I like when grown men still identify themselves by high school cliques ("Jock" "Prep" "Twink" "Geek")-- like they're a character on The Breakfast Club. I like when guys say they "act str8" (act is the key word)-- when a guy in his pic strikes a butch pose (Jeans, muscle T, body covered in tats) but the room he's standing in is immaculately decorated just like on Queer Eye I love when a guy says he is str8-- yeah, so is spaghetti till it gets wet. I love when guys say they're not looking for sex but then want to see your pic, know your stats and what you're "into." I love when a man says to me: "I've only had 2 guys today. I've already lined up #3 and #4. Do you wanna be #5?" Yeah, I always wanted to be #5! I love when a guy who gets his d**k sucked thru a hole in a wall tells me I'm not his "type" (and truer words were never spoken). I love when a profile says the guy is the same age I am when I know for a fact he's 9 years older! I love when guys over 30 still refer to themselves as "boi." Likewise, if you're 30 or close to it and still call yourself a "Fratguy:" It's called arrested development; seek counseling. I love the married guys who are just "experimenting..." every day. I love when a guy makes like Madonna and tells me it's his very first time-- What he means is: it's his very first time today. I love that gay men (just like high school girls) determine whether or not they should do something based on the potential to meet guys ("Can you meet guys at the Art Fair? Because why else would you bother to go?"). I love that a lot of gay men think the only reason you should even speak to a guy is to get in his pants or that they assume that if you speak to them it's because you want to f**k them. I love when other gay men console me with: "Its just sex. Move on to the next guy and pass the last one to me." I love the way gay men pass each other around: "That guy was a jerk! What's his name? What's his number?" I love when guys say: "All fags lie," or "All fags cheat," or "All fags are immature," like that makes it all right. De-nial is a river in Egypt. And bullshit is bullshit, not McDonald's secret sauce. "I'm a gay man. I need all the drama I can create. I'm a gay man I don't deserve to be happy. I'm a gay man. I have to be fabulous and do fabulous thingz to overcompensate for the fact that my sexual behavior is socially unacceptable."

The sad part is that everything mentioned above has happened and is true.

The good guys and experiences are few and far between, in my experience (but maybe that's just me). And these are personal experience and not the more social-political aspect that you were probably refering to in your question. But still they are issues in our community and ourselves that we need to examine.

I absolutely wouldn't change - boys are too cute!

Haha, but seriously, I don't think I'd be as cool as I am today if I were straight. I think that being on the outside in terms of sexuality, putting off sexual activity until I was in college, and having a different relationship to the heteropatriarchy than most men do, all of which stem from being gay, has made me more neato.

Plus I wouldn't know what to do with a woman in bed. It's like Elaine says about trying to get a gay guy to switch teams:

Elaine: Well here's the thing. Being a woman, I only really have access to the, uh... equipment, what, thirty, forty-five minutes a week. And that's on a good week. How can I be expected to have the same expertise as people who own this equipment, and have access to it twenty-four hours a day, their entire lives.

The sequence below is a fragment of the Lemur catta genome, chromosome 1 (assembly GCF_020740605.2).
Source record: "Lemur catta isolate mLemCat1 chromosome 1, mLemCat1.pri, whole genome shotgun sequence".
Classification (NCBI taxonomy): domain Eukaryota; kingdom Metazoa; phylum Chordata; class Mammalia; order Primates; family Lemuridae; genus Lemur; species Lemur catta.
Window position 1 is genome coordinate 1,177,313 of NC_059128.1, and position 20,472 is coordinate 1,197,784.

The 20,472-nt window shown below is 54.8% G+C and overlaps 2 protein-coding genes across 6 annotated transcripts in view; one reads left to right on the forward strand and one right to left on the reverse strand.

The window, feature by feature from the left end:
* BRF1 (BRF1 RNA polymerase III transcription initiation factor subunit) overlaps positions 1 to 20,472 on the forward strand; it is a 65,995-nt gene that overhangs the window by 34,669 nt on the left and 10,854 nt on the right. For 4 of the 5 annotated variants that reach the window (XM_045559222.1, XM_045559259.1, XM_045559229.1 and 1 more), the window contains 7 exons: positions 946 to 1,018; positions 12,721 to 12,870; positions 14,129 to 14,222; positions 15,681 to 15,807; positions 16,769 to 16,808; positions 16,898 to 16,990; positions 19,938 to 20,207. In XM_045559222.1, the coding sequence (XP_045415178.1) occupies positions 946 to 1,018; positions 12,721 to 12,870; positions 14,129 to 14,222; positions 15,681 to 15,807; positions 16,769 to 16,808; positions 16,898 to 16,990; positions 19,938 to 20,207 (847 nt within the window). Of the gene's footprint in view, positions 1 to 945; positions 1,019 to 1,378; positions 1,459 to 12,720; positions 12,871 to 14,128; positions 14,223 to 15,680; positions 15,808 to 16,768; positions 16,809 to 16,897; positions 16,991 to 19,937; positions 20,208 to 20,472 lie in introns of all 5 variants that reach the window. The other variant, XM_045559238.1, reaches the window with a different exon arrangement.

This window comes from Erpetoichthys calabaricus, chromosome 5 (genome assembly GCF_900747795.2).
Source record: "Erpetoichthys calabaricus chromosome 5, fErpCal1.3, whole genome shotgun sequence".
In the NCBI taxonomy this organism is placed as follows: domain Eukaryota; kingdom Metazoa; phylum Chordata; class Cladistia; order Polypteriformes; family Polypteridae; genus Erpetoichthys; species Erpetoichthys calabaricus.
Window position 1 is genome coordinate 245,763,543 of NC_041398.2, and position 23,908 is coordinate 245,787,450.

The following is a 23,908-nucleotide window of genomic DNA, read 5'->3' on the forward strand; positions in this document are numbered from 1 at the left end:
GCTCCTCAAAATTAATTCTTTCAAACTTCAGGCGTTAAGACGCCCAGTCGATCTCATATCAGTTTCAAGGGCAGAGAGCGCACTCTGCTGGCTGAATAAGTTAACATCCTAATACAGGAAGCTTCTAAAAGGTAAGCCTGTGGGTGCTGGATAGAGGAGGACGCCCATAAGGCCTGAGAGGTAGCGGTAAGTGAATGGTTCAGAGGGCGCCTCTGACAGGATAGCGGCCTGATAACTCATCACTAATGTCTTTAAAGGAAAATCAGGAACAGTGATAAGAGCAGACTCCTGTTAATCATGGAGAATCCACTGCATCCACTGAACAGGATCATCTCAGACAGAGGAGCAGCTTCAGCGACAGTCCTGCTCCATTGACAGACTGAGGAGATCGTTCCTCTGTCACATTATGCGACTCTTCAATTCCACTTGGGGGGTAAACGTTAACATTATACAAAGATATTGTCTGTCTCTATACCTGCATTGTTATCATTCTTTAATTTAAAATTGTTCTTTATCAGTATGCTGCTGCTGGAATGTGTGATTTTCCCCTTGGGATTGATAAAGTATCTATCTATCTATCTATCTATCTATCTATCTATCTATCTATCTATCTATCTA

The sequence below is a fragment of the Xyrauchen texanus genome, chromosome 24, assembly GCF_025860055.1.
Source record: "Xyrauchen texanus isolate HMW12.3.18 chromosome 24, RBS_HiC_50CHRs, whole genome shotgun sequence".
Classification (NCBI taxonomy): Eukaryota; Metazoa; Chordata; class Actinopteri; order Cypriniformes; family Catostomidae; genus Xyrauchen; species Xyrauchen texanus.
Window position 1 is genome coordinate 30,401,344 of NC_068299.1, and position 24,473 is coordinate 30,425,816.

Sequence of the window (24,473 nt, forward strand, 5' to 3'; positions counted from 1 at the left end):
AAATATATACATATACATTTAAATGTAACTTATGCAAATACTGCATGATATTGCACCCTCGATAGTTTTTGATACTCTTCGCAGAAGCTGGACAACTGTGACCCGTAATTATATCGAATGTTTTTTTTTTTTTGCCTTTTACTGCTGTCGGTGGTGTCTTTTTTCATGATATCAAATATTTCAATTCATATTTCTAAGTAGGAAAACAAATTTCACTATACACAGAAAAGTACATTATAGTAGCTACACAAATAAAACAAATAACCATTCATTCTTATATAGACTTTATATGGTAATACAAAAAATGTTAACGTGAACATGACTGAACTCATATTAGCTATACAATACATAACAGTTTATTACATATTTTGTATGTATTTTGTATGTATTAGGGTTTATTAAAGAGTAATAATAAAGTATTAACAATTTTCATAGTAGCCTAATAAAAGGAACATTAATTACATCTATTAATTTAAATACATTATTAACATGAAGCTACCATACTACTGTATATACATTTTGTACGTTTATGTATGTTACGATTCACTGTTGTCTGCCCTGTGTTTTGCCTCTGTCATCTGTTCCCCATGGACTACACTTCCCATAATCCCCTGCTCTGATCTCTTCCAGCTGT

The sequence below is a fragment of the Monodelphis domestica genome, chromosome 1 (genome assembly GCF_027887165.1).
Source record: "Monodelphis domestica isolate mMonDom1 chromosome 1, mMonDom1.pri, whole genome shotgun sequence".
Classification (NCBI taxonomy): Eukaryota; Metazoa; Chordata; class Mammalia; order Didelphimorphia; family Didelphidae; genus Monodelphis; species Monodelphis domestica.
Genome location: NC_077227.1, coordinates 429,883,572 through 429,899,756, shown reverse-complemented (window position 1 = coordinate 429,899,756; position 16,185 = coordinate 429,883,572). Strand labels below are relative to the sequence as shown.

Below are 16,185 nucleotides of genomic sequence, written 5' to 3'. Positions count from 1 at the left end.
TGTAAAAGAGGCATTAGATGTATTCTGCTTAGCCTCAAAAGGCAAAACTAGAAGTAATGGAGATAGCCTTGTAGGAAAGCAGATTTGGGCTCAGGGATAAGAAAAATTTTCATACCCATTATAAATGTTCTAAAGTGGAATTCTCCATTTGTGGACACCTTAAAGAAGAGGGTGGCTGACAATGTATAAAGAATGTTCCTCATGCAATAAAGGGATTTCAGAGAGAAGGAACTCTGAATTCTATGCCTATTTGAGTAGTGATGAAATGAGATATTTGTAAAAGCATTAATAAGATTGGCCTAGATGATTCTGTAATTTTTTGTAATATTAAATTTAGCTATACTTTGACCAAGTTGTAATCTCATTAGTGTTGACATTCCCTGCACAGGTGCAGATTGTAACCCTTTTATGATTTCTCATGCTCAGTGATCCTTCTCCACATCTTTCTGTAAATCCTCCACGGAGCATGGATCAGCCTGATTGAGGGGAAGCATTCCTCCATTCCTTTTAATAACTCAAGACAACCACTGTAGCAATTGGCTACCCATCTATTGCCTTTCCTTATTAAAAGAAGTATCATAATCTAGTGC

Jerry: You can't. That's why they lose very few players.

I've never had to explain to a boi how to use the equipment, besides some of the finer details. That's pretty cool.

All judgement of whether or not it's "good" to be gay or not, i'd have to think that going back and changing something big about myself would lead me to be, well, DIFFERENT - and not just because i'd be heterosexual. All the things I went through growing up - school, coming out, whatever - contributed somehow to my current self. I don't want to lose my current self, and I think going back to "switch off" the gay would have caused me to become a radically different person. I no more want to trade in my sexuality than my height, because I don't want to be a different person.

Sexuality is not an area I feel comfortable about discussing. But if I had a choice, I'd far rather be lesbian than straight.

For one thing, it would be safer. TS women are less likely to be beaten to a pulp or killed by other women. For another, I can identify with other women in a way I can't with men. Finally, so many of us have a lot of psychological baggage from early life: we associate guys with being spat on, urinated on, having cigarettes stubbed out on us, being beaten with crowbars etc.

Right now, celibacy looks good.

As an aside - all that happened before age 13, it had nothing to do with sexual orientation. TS people differ from the usual at pre-school, and so get ostracised long before high school.

Gays tend to get persecuted starting in their teens. For us it's no worse, and often an improvement on what went on before.

NO WAY would I change | October 26, 2007 2:34 PM

During the years of struggle i often wished I wasn't part of the glbt community, but now looking back theres no way I would change.

Its given me a unique perspective and rich life. Although I could do without the bigotry I am part of a family that is WORLDWIDE- how could I not love that?

The Fire Island, P-Town, and our nightlife is also the best!

Kick ass at love won out- is there some sort of GLBT delousing powder you must apply when you leave?

So…Having read the responses, the good thingz about being gay are:
We have more fun and we’re less uptight
(and apparently str8 people being concerned about other peoples lives is a bad thing)

It gives us a different perspective. So does the Sears Tower, could anyone be more specific as to what is so great about the queer perspective?

Boys are cute…..

It makes us “cool”

You don’t have to explain your equipment to you partner

It’s safer? Since when? Did I miss something?

You can identify with a person of the same gender more so than the opposite gender. Yes, but isn’t that also limiting in a lot of ways?

And we throw great parties and have a great night life…

And then there's Lance Bass...

On the downside there’s bigotry and persecution and the threat of violence to deal with…

How has Western Civilization survived without us?